[THE INVESTOR] Apple‘s long-awaited first brick-and-mortar store in Korea opened to much fanfare on Jan. 27, with hundreds of Apple fans braving the biting cold overnight to be one of the first to enter the store.
However, it is unclear whether Apple -- whose market share flags behind home-grown electronics giants Samsung and LG -- will be able to harness the symbolism of its offline branch to increase its presence here.
One of the main complaints of Apple users in the past had been that not having physical Apple Stores in Korea had blocked conveniences such as detailed explanations of products and official Apple troubleshooting or repair services enjoyed by users in other countries.
Apple users speaking with The Korea Herald were divided on whether the new store would alleviate these existing concerns.
“The store came too late to Korea in my opinion, but I’m glad it opened because it shows Apple cares about its Korean consumers,” said Yang Jae-sung, who uses an iPhone. “But in terms of receiving repairs, the location is far from public transportation a bit inconvenient.”
Another user said that she probably would not even attempt to reserve services at the Genius Bar, after her experiences trying to receive repairs through one of Apple‘s Korean partner companies.
“It was so hard to find a reservation that fit my schedule, and eventually I became so angry that I just went to an unofficial private repair shop,” said Kim Ji-ah. “There must have been a lot of others like me, because there are always a bunch of private repair shops around an official repair store. Apple Garosugil will probably not be much different.”
Park Jin-young also said that she had received repairs at private repair shops.
“It’s true that Garosugil is not the ideal location for receiving repairs, but I‘m definitely willing to make the trip...I could never be sure that I’m getting proper service or the right price quotes when I go to private shops.”
To the avid Apple fans, convenience is far down their list of reasons for favoring the product, industry watchers said.
“Apple consumers are fiercely loyal, and waiting for Genius Bar services is considered to be just part of the experience,” said an industry official. “The Apple Store is more of a marketing channel that allows the brand to communicate directly with its users than a place for convenience, and users know that. Apple users will happily make the trip to Garosugil. Non-Apple users, not so much.”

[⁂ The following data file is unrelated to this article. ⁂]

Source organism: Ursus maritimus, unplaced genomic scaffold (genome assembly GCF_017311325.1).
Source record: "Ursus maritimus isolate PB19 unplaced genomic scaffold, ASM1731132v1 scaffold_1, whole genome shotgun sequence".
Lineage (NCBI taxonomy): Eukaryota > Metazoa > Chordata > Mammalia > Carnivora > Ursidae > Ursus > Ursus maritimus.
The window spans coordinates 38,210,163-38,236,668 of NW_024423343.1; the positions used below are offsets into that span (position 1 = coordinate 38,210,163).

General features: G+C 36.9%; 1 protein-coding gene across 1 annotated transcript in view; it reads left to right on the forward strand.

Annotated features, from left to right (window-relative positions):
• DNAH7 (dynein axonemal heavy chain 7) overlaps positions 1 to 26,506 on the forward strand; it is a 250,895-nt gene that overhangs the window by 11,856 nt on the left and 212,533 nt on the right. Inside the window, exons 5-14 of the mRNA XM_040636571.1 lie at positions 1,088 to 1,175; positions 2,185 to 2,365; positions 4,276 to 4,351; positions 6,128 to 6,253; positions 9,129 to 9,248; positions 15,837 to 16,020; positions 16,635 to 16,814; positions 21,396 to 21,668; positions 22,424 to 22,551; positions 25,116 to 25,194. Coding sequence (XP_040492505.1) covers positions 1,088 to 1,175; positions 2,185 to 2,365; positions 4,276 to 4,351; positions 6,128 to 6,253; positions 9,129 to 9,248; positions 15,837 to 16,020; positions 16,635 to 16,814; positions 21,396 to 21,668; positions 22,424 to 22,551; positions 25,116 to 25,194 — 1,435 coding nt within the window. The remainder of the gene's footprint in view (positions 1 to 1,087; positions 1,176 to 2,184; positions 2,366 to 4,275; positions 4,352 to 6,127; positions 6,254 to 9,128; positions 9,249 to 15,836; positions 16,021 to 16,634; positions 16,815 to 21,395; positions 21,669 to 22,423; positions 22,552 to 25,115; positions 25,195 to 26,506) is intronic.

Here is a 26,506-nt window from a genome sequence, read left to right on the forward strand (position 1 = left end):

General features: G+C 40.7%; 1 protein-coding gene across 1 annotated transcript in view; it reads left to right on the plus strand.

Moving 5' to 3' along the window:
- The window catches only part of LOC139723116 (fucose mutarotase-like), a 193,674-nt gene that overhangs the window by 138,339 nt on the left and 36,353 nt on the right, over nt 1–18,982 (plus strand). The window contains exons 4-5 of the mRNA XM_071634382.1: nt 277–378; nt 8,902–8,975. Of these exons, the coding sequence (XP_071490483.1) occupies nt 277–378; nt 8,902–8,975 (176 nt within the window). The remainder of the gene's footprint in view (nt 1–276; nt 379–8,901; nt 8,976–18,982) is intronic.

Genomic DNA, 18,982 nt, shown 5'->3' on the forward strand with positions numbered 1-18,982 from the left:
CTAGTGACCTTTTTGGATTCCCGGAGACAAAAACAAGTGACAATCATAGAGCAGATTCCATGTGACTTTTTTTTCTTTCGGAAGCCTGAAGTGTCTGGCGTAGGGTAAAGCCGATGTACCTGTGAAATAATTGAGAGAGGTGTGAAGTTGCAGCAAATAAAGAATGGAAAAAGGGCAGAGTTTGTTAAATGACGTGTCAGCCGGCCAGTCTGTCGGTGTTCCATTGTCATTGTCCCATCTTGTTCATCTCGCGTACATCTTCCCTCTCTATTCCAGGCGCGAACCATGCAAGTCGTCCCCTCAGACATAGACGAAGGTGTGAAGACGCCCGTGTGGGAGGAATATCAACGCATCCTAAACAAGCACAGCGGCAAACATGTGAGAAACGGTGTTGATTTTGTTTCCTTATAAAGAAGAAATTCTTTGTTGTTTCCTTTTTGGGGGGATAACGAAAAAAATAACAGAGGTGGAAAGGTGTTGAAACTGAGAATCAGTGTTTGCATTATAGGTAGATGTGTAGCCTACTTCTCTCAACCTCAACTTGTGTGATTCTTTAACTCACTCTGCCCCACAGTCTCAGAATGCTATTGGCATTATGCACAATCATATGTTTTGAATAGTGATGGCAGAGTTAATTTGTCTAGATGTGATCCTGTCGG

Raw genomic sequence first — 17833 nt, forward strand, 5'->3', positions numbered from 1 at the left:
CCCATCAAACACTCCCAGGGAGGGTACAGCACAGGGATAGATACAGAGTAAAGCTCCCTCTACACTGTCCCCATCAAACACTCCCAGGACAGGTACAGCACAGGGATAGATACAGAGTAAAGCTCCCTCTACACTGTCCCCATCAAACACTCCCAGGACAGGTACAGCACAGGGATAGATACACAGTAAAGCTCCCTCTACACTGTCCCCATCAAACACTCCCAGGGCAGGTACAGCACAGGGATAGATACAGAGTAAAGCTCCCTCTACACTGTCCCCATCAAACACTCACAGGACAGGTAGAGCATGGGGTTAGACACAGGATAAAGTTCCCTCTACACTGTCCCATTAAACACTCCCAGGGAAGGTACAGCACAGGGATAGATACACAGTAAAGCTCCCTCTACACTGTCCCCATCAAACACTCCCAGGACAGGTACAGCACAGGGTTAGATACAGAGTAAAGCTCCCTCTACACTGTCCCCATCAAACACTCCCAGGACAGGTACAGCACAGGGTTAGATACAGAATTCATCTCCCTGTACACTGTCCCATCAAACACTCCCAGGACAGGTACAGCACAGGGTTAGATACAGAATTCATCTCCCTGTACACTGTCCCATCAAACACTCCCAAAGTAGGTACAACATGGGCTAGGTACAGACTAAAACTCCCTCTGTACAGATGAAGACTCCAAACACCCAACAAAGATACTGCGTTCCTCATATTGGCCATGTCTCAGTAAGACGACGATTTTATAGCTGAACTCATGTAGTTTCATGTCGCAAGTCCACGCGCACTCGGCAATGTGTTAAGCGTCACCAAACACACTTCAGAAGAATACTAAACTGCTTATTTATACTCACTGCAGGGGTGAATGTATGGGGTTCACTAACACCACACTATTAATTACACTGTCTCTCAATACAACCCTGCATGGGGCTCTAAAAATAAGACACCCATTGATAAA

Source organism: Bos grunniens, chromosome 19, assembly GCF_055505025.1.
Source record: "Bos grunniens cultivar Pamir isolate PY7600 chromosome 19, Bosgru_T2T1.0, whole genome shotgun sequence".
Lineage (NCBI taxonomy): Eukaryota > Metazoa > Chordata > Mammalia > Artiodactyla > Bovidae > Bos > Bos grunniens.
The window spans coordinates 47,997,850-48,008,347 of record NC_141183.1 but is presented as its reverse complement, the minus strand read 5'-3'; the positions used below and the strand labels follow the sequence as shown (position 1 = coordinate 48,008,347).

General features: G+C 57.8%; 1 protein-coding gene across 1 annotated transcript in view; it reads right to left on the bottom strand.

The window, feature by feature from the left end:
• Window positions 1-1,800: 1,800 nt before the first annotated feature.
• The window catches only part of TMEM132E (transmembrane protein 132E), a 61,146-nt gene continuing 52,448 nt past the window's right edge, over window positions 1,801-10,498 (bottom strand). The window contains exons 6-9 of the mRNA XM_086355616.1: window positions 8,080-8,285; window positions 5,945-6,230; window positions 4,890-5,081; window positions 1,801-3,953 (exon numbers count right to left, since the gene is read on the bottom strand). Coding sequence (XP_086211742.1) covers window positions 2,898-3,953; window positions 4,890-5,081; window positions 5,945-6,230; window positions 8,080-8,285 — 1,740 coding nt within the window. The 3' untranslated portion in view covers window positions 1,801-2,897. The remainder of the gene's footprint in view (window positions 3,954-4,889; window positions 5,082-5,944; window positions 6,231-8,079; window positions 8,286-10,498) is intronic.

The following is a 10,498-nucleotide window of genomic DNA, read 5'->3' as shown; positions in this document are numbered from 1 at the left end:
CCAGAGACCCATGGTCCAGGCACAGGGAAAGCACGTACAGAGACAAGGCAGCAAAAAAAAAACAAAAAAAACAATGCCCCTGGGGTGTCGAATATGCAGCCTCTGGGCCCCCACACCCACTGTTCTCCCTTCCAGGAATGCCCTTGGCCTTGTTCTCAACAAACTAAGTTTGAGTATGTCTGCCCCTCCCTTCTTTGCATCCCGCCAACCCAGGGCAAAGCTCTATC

Apple Garusogil, which became the first offline branch in Korea since iPhones hit the market here in 2009, offers consumers the chance to browse and test out products, attend workshops about how to best utilize products and consult with Apple engineers, dubbed “Geniuses,” for repairs.
However, the store is not yet able to sign up new data users on iPhones or iPads.
“The system for allowing Apple to register new data plan users is still being created,” said an official with a wireless carrier. “Although the exact date has not yet been determined, we expect the system to be operational in March or April.”
Meanwhile, Apple‘s latest flagship phone iPhone X is struggling to drive sales in Korea. According to reports, the model sold about 400,000 units in the first two months since its release in late November 2017, falling sharply after the first week of sales.
In addition to stagnant sales of the iPhone X, Apple also faces lawsuits in Korean courts over the software upgrades on its older iPhone models that slowed down operations to handle battery problems.
In addition to two group suits filed by a consumers’ rights group and local law firm Hwimyung earlier this month, local law firm Hannuri is gathering plaintiffs for a third suit. According to reports, over 400,000 iPhone users have expressed interests in becoming plaintiffs in the case.
The first suit represents 122 plaintiffs asking for 2.2 million won (US$2,065) in damages per plaintiff, while the Hwimyung suit represents 403 consumers asking 300,000 won per plaintiff.
By Won Ho-jung/The Korea Herald (firstname.lastname@example.org)